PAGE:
Sleep apnea of ​​the child: how they manifest themselves, why they come, how to intervene

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Catherine Le Nevez
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Fonte: Science Photo Library

Children who snore, have a restless sleep, maybe urinate in bed. And that during the day they are hyperactive and irritable, with some scholastic difficulties. A variety of signals that can depend on a single problem: lobstructive sleep apnea (OSAS), a syndrome characterized by repeated episodes of sleep apnea.

These are true and proper interruptions in breathing during sleep, caused by a temporary blockage of air passage in the upper airways, those just behind the nose and mouth. These interruptions can last from ten seconds to a few minutes and can be repeated several times per hour.

The consequences of obstructive sleep apnea

If left untreated, the syndrome can lead to delays in the child's growth, an increased risk of ear infections and, in severe cases, an increased risk of diabetes, hypertension and cardiovascular diseases such as arrhythmias, atherosclerosis and the so-called cor pulmonale, an enlarged ventricle.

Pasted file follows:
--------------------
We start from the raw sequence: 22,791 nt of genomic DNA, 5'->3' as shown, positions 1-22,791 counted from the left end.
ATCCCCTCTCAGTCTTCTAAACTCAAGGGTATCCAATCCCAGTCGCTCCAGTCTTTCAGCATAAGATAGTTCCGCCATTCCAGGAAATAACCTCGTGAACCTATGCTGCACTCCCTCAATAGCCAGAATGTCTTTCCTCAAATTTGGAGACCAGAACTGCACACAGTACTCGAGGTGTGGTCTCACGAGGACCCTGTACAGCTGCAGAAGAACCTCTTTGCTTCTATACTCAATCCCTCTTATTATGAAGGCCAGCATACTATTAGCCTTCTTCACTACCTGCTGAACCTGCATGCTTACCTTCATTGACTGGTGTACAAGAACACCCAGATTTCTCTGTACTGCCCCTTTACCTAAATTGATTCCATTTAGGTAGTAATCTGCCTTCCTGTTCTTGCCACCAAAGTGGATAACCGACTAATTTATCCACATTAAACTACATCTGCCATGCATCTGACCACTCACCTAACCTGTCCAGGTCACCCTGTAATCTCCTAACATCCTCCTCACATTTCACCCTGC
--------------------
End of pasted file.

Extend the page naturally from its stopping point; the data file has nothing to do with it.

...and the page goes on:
How do you know if your baby has obstructive sleep apnea? If the doctor's opinion is needed for the diagnosis, and also the result of some instrumental investigation, there are certainly some signs that may make parents suspect that something is wrong in your baby's sleep. For example:

  • snoring. As recalled by the national guidelines on the subject, just released by the Ministry of Health, this is the most common symptom in children affected by the syndrome. Obviously we are not talking about occasional snoring, which can happen for example when the child has a cold, but the usual one, which occurs almost every night (at least between a week). And even in this case it is not certain that the child suffers from OSAS. Effectively, between 3% and 21% of children snore routinely, but only 1-6% have apneas;
  • a certain "respiratory fatigue" during sleep, with the observation of episodes of apnea;
  • restless sleep, with frequent changes of position, or sleep in particular positions that facilitate the entry of air, for example when seated;